Yu Tianjiao, a second-year student from the Beijing College of Politics and Law, answers more than 30 telephone calls a day at the litigation service hall of the Beijing Intellectual Property Court.
In addition to handling questions about registration and lawsuit procedures or how to get to the court, she handles many litigation documents sent to the court by mail or by hand, taking them to the registration department and informing senders if there are problems with their submitted materials.
Yu is one of 230 college student volunteers from 17 universities at the court.
The volunteer team was established in March 2015, the first of its kind nationwide. As a measure to increase judicial transparency by the Beijing IP court, they offer litigation services and assistance in court hearings.
Su Chi, president of the court, said the court features a "flat management model with a highly streamlined organization". He added that the volunteers have recently improved their quality of service.
"The team is an innovation in management model and a new attempt to increase judicial credibility," he said.
Du Changhui, head of the court's case registration office, said the introduction of the volunteers is "an effective supplement of the court's manpower".
Du said the court, which handled more than 9,000 cases last year, had 25 judges at the beginning of that year, each with only one assistant and one clerk. With the volunteers, each judge could have an additional assistant and an additional clerk, allowing the team to work more efficiently.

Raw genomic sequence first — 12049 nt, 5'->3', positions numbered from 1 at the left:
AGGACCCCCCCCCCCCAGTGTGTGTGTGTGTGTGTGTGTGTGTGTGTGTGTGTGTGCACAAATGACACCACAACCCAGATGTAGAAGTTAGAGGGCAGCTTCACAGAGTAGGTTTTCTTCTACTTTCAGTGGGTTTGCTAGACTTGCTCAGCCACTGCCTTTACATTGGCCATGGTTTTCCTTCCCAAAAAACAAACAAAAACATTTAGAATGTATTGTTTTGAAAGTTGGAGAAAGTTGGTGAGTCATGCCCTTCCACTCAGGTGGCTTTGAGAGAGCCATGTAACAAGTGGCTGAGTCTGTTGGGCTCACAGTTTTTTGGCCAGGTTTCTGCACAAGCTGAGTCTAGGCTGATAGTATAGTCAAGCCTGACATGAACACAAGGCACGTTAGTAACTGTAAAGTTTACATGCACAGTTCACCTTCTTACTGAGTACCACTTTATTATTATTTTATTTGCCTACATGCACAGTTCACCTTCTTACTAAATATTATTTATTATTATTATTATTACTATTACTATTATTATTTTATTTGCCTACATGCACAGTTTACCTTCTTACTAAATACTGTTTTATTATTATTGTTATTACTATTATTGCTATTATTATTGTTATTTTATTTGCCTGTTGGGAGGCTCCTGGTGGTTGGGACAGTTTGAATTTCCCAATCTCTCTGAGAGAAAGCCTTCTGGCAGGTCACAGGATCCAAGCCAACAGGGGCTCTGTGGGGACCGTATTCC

The volunteering work has also provided opportunities for the young students to undergo legal training. The court arranges the volunteers' assignments according to their educational backgrounds, majors and occupational plans. There is an examination period of 15 to 20 days before their appointment in which they will receive training on various subjects such as volunteer service concepts, professional ethics and confidentiality.
Each volunteer will get a bilingual certificate after they wrap up their work on the team that will help pad their resumes when they look for a job or further their education.
"My job is to answer phone calls and handle mails from all across the country. I was once afraid I would learn nothing professional during my half-year service," said Yu. "But now I think I have gained a lot, not only about legal practices, but also about how to communicate with people."
The litigation service sector, which Yu works in, received nearly 15,000 visits by November. They offered nearly 3,000 consultations and answered more than 3,600 phone calls.
Volunteers at the Beijing Intellectual Property Court at an April forum for IP courts held in Beijing. Photos Provided To China Daily